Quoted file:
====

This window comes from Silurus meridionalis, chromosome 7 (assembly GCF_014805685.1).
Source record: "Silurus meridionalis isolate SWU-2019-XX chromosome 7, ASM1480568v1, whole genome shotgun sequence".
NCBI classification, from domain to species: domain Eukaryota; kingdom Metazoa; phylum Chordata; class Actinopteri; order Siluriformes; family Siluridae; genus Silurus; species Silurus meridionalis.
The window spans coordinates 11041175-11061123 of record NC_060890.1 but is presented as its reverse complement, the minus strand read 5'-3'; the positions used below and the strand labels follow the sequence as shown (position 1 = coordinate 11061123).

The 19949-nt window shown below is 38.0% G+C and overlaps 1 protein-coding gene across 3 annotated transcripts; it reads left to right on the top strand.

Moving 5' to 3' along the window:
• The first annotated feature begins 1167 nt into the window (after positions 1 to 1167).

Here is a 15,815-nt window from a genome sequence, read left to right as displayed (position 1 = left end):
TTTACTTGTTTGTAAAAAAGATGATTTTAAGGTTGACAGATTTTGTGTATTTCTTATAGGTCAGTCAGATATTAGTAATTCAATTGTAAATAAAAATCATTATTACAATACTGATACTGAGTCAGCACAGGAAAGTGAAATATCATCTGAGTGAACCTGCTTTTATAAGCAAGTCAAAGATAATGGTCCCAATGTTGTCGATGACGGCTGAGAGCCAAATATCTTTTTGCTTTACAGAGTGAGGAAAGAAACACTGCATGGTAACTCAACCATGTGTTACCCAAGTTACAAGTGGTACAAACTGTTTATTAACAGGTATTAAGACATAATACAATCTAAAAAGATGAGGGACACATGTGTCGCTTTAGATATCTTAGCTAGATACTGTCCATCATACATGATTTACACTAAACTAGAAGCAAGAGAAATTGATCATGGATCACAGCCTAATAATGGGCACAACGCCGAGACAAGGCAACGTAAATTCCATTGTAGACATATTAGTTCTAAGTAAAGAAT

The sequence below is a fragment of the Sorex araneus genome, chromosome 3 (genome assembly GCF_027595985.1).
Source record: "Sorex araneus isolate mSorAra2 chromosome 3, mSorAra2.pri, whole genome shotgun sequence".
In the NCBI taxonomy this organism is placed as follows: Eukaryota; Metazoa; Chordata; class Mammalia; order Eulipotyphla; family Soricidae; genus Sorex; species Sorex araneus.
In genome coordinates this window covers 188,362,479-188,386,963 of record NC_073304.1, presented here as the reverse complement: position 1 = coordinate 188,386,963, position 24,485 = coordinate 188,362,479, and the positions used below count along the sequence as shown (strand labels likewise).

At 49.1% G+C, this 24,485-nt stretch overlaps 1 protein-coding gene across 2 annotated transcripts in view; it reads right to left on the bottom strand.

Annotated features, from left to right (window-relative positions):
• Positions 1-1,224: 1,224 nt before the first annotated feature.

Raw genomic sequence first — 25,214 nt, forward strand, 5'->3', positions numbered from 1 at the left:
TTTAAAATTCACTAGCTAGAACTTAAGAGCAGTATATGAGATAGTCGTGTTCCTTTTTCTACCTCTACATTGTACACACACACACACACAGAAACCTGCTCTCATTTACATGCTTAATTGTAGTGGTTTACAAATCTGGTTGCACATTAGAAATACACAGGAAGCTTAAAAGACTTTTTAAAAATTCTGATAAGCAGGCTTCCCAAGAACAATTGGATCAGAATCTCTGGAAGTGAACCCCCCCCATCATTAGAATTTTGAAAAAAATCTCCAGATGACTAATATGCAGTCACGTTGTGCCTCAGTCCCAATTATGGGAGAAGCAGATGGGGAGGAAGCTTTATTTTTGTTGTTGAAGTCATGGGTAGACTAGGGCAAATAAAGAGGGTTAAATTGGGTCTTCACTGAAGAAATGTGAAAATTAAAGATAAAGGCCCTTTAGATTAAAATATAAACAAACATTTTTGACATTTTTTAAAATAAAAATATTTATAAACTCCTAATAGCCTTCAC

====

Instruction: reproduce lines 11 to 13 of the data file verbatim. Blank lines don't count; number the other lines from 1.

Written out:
Source record: "Sorex araneus isolate mSorAra2 chromosome 3, mSorAra2.pri, whole genome shotgun sequence".
In the NCBI taxonomy this organism is placed as follows: Eukaryota; Metazoa; Chordata; class Mammalia; order Eulipotyphla; family Soricidae; genus Sorex; species Sorex araneus.
In genome coordinates this window covers 188,362,479-188,386,963 of record NC_073304.1, presented here as the reverse complement: position 1 = coordinate 188,386,963, position 24,485 = coordinate 188,362,479, and the positions used below count along the sequence as shown (strand labels likewise).